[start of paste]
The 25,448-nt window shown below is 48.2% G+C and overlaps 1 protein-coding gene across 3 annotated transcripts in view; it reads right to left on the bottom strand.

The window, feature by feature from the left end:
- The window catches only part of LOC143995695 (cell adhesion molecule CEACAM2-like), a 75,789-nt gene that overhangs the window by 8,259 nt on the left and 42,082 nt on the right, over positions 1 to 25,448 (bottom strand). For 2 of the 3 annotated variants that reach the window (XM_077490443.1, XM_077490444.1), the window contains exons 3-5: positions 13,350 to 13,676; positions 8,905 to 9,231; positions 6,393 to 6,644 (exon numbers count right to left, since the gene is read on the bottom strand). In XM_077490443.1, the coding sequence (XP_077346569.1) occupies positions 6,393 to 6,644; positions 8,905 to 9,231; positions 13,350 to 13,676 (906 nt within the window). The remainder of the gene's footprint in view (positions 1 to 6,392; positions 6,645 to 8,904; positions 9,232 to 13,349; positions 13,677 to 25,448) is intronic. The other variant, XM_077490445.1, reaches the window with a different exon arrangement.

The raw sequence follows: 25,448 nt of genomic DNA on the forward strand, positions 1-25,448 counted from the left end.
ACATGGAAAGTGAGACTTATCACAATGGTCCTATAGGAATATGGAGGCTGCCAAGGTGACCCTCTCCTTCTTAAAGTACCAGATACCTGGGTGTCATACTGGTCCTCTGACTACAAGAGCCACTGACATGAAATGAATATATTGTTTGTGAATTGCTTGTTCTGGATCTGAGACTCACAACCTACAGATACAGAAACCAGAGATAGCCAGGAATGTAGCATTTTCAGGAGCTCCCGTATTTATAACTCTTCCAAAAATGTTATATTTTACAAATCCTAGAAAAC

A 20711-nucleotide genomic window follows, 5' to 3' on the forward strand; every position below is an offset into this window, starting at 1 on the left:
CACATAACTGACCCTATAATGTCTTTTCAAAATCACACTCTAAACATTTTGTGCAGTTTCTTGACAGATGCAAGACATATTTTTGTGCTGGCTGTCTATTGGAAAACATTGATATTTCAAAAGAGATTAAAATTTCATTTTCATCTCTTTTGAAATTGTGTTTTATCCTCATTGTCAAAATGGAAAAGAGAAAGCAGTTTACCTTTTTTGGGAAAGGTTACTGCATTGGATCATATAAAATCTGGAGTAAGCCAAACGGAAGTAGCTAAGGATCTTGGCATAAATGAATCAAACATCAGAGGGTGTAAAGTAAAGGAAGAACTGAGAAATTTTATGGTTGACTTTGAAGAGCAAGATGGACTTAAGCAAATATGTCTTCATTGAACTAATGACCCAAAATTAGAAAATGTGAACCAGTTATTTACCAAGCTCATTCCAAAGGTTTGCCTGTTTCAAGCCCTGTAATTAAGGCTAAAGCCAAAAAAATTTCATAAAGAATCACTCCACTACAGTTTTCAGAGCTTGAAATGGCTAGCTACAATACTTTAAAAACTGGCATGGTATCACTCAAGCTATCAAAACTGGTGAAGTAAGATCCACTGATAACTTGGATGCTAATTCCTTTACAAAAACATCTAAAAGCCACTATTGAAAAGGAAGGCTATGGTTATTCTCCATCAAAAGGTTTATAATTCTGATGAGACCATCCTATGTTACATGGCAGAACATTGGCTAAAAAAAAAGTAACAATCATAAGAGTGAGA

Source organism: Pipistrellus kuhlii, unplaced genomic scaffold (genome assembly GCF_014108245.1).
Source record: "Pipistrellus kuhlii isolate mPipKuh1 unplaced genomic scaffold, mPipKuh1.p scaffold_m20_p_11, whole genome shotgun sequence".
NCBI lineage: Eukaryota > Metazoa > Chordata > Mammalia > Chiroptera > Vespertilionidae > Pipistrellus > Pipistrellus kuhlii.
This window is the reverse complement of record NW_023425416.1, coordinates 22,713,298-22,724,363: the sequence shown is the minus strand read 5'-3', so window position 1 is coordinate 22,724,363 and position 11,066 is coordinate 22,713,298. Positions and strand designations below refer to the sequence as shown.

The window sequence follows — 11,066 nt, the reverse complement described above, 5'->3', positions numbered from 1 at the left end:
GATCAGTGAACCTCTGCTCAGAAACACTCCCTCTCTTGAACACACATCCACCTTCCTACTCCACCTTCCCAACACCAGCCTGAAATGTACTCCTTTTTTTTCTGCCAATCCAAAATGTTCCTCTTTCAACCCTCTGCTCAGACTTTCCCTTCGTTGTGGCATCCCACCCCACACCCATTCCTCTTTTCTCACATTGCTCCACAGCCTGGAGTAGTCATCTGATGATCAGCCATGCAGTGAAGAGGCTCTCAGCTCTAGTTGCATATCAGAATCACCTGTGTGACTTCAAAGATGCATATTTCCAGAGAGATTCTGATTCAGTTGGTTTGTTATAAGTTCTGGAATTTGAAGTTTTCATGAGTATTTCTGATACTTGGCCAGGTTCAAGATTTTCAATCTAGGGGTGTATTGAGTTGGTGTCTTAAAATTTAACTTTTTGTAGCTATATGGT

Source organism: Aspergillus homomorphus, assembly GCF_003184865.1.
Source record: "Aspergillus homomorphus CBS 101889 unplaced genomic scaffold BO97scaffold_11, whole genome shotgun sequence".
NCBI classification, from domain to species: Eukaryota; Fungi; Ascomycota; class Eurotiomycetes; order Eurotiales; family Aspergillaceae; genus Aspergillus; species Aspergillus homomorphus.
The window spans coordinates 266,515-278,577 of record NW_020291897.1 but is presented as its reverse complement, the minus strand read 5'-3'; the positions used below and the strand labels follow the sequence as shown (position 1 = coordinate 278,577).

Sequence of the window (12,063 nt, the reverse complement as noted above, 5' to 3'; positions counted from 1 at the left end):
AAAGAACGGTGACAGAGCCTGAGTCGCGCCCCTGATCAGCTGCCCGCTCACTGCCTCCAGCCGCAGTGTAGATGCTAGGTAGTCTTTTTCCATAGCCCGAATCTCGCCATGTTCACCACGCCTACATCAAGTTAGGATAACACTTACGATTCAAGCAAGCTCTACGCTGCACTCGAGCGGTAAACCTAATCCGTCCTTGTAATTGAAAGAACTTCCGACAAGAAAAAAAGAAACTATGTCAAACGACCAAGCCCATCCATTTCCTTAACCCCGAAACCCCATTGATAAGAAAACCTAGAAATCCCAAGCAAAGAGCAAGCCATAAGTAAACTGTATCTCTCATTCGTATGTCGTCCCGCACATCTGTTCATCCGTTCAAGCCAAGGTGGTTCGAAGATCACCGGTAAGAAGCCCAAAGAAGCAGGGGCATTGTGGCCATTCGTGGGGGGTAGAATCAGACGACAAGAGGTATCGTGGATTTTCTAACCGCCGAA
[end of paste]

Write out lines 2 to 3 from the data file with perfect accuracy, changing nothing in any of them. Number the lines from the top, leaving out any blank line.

The window, feature by feature from the left end:
- The window catches only part of LOC143995695 (cell adhesion molecule CEACAM2-like), a 75,789-nt gene that overhangs the window by 8,259 nt on the left and 42,082 nt on the right, over positions 1 to 25,448 (bottom strand). For 2 of the 3 annotated variants that reach the window (XM_077490443.1, XM_077490444.1), the window contains exons 3-5: positions 13,350 to 13,676; positions 8,905 to 9,231; positions 6,393 to 6,644 (exon numbers count right to left, since the gene is read on the bottom strand). In XM_077490443.1, the coding sequence (XP_077346569.1) occupies positions 6,393 to 6,644; positions 8,905 to 9,231; positions 13,350 to 13,676 (906 nt within the window). The remainder of the gene's footprint in view (positions 1 to 6,392; positions 6,645 to 8,904; positions 9,232 to 13,349; positions 13,677 to 25,448) is intronic. The other variant, XM_077490445.1, reaches the window with a different exon arrangement.